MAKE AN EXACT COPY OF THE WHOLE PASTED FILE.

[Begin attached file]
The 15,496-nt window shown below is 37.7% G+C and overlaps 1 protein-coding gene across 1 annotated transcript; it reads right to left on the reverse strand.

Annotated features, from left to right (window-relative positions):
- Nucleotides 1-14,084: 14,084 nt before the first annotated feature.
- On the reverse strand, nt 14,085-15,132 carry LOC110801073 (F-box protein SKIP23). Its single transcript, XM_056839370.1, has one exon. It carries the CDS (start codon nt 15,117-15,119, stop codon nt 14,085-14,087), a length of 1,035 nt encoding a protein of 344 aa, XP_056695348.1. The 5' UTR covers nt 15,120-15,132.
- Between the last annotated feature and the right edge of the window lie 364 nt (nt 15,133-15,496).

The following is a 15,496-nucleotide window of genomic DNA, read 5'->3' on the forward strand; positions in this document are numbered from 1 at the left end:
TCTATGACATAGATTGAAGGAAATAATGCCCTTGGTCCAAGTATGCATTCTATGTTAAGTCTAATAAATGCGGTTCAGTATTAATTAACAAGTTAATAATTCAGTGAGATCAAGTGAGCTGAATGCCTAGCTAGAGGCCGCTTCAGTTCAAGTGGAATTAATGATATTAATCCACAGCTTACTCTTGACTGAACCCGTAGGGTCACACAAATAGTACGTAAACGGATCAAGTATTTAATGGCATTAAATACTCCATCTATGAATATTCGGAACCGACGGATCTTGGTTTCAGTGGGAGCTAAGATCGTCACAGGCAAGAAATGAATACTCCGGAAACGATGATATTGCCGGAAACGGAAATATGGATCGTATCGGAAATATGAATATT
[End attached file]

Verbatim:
The 15,496-nt window shown below is 37.7% G+C and overlaps 1 protein-coding gene across 1 annotated transcript; it reads right to left on the reverse strand.

Annotated features, from left to right (window-relative positions):
- Nucleotides 1-14,084: 14,084 nt before the first annotated feature.
- On the reverse strand, nt 14,085-15,132 carry LOC110801073 (F-box protein SKIP23). Its single transcript, XM_056839370.1, has one exon. It carries the CDS (start codon nt 15,117-15,119, stop codon nt 14,085-14,087), a length of 1,035 nt encoding a protein of 344 aa, XP_056695348.1. The 5' UTR covers nt 15,120-15,132.
- Between the last annotated feature and the right edge of the window lie 364 nt (nt 15,133-15,496).

The following is a 15,496-nucleotide window of genomic DNA, read 5'->3' on the forward strand; positions in this document are numbered from 1 at the left end:
TCTATGACATAGATTGAAGGAAATAATGCCCTTGGTCCAAGTATGCATTCTATGTTAAGTCTAATAAATGCGGTTCAGTATTAATTAACAAGTTAATAATTCAGTGAGATCAAGTGAGCTGAATGCCTAGCTAGAGGCCGCTTCAGTTCAAGTGGAATTAATGATATTAATCCACAGCTTACTCTTGACTGAACCCGTAGGGTCACACAAATAGTACGTAAACGGATCAAGTATTTAATGGCATTAAATACTCCATCTATGAATATTCGGAACCGACGGATCTTGGTTTCAGTGGGAGCTAAGATCGTCACAGGCAAGAAATGAATACTCCGGAAACGATGATATTGCCGGAAACGGAAATATGGATCGTATCGGAAATATGAATATT